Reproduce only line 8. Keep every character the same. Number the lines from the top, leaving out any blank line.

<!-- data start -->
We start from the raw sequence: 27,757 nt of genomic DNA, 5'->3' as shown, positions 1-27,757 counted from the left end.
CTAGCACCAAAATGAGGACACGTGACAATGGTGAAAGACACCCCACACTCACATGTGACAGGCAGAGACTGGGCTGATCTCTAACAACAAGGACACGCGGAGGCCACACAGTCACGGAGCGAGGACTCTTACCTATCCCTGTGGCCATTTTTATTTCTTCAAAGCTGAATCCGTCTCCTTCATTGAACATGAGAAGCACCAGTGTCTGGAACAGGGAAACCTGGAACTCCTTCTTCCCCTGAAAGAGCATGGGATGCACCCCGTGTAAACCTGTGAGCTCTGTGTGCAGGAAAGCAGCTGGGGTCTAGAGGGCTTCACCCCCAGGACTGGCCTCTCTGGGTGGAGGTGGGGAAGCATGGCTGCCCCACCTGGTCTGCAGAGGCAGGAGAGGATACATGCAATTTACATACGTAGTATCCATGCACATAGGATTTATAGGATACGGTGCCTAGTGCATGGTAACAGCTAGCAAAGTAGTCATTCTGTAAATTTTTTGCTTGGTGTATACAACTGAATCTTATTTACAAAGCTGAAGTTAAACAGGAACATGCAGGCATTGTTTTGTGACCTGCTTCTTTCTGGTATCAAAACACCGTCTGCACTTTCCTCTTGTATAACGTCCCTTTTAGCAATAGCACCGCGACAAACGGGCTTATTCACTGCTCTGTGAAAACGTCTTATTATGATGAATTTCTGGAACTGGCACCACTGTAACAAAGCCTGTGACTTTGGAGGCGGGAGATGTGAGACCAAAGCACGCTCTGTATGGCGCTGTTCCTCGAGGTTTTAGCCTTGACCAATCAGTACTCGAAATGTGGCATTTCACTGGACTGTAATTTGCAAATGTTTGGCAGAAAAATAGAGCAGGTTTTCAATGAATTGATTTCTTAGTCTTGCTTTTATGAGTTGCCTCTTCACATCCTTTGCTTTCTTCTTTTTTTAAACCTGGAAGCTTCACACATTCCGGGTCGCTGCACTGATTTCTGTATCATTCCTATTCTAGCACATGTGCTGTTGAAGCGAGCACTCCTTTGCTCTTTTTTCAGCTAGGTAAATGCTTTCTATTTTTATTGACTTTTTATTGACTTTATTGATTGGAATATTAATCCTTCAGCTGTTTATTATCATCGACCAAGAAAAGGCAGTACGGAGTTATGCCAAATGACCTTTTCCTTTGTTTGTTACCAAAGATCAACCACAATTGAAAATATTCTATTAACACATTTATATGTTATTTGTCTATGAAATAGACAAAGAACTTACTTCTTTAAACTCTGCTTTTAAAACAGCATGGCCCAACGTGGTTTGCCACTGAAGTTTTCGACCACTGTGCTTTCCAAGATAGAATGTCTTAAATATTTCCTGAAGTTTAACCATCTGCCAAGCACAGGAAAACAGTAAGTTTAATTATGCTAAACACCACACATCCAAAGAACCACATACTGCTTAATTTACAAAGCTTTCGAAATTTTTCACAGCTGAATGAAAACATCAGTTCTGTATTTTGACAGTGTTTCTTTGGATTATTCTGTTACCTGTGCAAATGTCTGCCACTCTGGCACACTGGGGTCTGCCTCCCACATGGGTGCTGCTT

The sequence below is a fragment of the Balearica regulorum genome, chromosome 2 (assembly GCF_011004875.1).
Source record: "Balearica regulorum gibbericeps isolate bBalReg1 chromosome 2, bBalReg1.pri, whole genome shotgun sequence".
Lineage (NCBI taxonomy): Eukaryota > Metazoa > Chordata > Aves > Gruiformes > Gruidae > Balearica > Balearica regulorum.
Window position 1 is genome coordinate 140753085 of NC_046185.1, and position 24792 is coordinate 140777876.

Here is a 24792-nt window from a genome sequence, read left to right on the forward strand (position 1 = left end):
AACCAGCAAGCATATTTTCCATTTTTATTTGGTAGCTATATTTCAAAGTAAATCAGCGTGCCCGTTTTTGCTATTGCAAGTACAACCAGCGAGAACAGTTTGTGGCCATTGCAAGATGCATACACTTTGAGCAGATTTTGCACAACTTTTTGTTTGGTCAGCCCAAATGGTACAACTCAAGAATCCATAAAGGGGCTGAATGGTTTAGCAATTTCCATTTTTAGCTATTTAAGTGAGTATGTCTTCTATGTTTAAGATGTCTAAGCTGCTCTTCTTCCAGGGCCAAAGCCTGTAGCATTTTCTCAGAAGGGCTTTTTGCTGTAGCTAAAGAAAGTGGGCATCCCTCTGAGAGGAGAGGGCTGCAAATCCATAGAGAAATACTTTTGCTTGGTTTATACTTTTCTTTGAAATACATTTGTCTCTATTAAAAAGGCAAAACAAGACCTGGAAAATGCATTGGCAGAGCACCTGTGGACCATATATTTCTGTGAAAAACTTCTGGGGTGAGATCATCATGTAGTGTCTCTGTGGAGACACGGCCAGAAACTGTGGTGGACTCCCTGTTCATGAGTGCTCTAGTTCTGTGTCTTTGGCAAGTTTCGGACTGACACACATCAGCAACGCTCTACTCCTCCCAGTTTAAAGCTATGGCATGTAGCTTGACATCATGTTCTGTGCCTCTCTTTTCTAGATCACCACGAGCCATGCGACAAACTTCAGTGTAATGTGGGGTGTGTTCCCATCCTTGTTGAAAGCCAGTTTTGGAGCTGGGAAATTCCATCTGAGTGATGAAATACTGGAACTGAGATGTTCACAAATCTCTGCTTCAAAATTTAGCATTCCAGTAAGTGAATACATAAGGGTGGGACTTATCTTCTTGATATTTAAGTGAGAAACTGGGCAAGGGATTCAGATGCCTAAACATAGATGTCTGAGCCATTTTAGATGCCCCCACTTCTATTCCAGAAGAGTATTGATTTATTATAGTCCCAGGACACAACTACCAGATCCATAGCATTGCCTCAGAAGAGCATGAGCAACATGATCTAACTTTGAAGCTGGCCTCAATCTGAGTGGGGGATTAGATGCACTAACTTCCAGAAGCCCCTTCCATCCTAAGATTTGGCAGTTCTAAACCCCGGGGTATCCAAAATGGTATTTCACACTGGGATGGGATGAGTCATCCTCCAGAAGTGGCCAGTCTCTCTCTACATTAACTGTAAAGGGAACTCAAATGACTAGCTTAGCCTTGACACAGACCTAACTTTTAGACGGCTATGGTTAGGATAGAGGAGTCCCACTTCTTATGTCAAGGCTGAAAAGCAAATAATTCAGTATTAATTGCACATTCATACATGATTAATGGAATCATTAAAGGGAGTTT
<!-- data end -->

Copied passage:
AACCAGCAAGCATATTTTCCATTTTTATTTGGTAGCTATATTTCAAAGTAAATCAGCGTGCCCGTTTTTGCTATTGCAAGTACAACCAGCGAGAACAGTTTGTGGCCATTGCAAGATGCATACACTTTGAGCAGATTTTGCACAACTTTTTGTTTGGTCAGCCCAAATGGTACAACTCAAGAATCCATAAAGGGGCTGAATGGTTTAGCAATTTCCATTTTTAGCTATTTAAGTGAGTATGTCTTCTATGTTTAAGATGTCTAAGCTGCTCTTCTTCCAGGGCCAAAGCCTGTAGCATTTTCTCAGAAGGGCTTTTTGCTGTAGCTAAAGAAAGTGGGCATCCCTCTGAGAGGAGAGGGCTGCAAATCCATAGAGAAATACTTTTGCTTGGTTTATACTTTTCTTTGAAATACATTTGTCTCTATTAAAAAGGCAAAACAAGACCTGGAAAATGCATTGGCAGAGCACCTGTGGACCATATATTTCTGTGAAAAACTTCTGGGGTGAGATCATCATGTAGTGTCTCTGTGGAGACACGGCCAGAAACTGTGGTGGACTCCCTGTTCATGAGTGCTCTAGTTCTGTGTCTTTGGCAAGTTTCGGACTGACACACATCAGCAACGCTCTACTCCTCCCAGTTTAAAGCTATGGCATGTAGCTTGACATCATGTTCTGTGCCTCTCTTTTCTAGATCACCACGAGCCATGCGACAAACTTCAGTGTAATGTGGGGTGTGTTCCCATCCTTGTTGAAAGCCAGTTTTGGAGCTGGGAAATTCCATCTGAGTGATGAAATACTGGAACTGAGATGTTCACAAATCTCTGCTTCAAAATTTAGCATTCCAGTAAGTGAATACATAAGGGTGGGACTTATCTTCTTGATATTTAAGTGAGAAACTGGGCAAGGGATTCAGATGCCTAAACATAGATGTCTGAGCCATTTTAGATGCCCCCACTTCTATTCCAGAAGAGTATTGATTTATTATAGTCCCAGGACACAACTACCAGATCCATAGCATTGCCTCAGAAGAGCATGAGCAACATGATCTAACTTTGAAGCTGGCCTCAATCTGAGTGGGGGATTAGATGCACTAACTTCCAGAAGCCCCTTCCATCCTAAGATTTGGCAGTTCTAAACCCCGGGGTATCCAAAATGGTATTTCACACTGGGATGGGATGAGTCATCCTCCAGAAGTGGCCAGTCTCTCTCTACATTAACTGTAAAGGGAACTCAAATGACTAGCTTAGCCTTGACACAGACCTAACTTTTAGACGGCTATGGTTAGGATAGAGGAGTCCCACTTCTTATGTCAAGGCTGAAAAGCAAATAATTCAGTATTAATTGCACATTCATACATGATTAATGGAATCATTAAAGGGAGTTT